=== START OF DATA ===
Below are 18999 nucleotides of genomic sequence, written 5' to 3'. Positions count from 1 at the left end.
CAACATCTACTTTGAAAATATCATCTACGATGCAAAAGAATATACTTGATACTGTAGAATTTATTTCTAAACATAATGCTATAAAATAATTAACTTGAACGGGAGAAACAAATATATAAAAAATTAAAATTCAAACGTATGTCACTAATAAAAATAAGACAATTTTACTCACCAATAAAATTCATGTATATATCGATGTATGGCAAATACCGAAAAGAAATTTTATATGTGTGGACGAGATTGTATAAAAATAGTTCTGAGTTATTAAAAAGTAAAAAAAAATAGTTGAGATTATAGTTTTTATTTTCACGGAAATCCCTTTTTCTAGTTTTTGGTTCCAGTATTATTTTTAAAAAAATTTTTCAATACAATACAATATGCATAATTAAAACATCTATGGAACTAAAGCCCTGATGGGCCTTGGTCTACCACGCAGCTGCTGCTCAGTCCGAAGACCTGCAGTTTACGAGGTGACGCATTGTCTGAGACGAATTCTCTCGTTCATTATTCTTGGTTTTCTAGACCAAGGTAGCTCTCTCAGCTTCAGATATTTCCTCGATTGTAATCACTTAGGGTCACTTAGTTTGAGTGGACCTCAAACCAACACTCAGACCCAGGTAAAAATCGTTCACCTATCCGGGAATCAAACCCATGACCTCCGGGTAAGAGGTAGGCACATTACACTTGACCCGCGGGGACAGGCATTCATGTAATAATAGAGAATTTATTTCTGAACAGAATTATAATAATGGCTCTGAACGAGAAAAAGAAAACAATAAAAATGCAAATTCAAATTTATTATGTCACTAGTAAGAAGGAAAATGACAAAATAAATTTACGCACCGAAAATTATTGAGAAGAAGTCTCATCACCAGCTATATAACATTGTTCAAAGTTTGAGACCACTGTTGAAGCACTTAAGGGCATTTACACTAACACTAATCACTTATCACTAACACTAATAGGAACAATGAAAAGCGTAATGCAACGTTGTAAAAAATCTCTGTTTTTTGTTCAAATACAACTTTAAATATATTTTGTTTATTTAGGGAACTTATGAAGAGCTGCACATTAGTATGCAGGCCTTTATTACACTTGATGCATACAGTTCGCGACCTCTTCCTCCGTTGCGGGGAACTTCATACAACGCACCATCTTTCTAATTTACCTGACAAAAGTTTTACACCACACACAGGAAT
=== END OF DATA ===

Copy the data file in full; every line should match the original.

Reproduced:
Below are 18999 nucleotides of genomic sequence, written 5' to 3'. Positions count from 1 at the left end.
CAACATCTACTTTGAAAATATCATCTACGATGCAAAAGAATATACTTGATACTGTAGAATTTATTTCTAAACATAATGCTATAAAATAATTAACTTGAACGGGAGAAACAAATATATAAAAAATTAAAATTCAAACGTATGTCACTAATAAAAATAAGACAATTTTACTCACCAATAAAATTCATGTATATATCGATGTATGGCAAATACCGAAAAGAAATTTTATATGTGTGGACGAGATTGTATAAAAATAGTTCTGAGTTATTAAAAAGTAAAAAAAAATAGTTGAGATTATAGTTTTTATTTTCACGGAAATCCCTTTTTCTAGTTTTTGGTTCCAGTATTATTTTTAAAAAAATTTTTCAATACAATACAATATGCATAATTAAAACATCTATGGAACTAAAGCCCTGATGGGCCTTGGTCTACCACGCAGCTGCTGCTCAGTCCGAAGACCTGCAGTTTACGAGGTGACGCATTGTCTGAGACGAATTCTCTCGTTCATTATTCTTGGTTTTCTAGACCAAGGTAGCTCTCTCAGCTTCAGATATTTCCTCGATTGTAATCACTTAGGGTCACTTAGTTTGAGTGGACCTCAAACCAACACTCAGACCCAGGTAAAAATCGTTCACCTATCCGGGAATCAAACCCATGACCTCCGGGTAAGAGGTAGGCACATTACACTTGACCCGCGGGGACAGGCATTCATGTAATAATAGAGAATTTATTTCTGAACAGAATTATAATAATGGCTCTGAACGAGAAAAAGAAAACAATAAAAATGCAAATTCAAATTTATTATGTCACTAGTAAGAAGGAAAATGACAAAATAAATTTACGCACCGAAAATTATTGAGAAGAAGTCTCATCACCAGCTATATAACATTGTTCAAAGTTTGAGACCACTGTTGAAGCACTTAAGGGCATTTACACTAACACTAATCACTTATCACTAACACTAATAGGAACAATGAAAAGCGTAATGCAACGTTGTAAAAAATCTCTGTTTTTTGTTCAAATACAACTTTAAATATATTTTGTTTATTTAGGGAACTTATGAAGAGCTGCACATTAGTATGCAGGCCTTTATTACACTTGATGCATACAGTTCGCGACCTCTTCCTCCGTTGCGGGGAACTTCATACAACGCACCATCTTTCTAATTTACCTGACAAAAGTTTTACACCACACACAGGAAT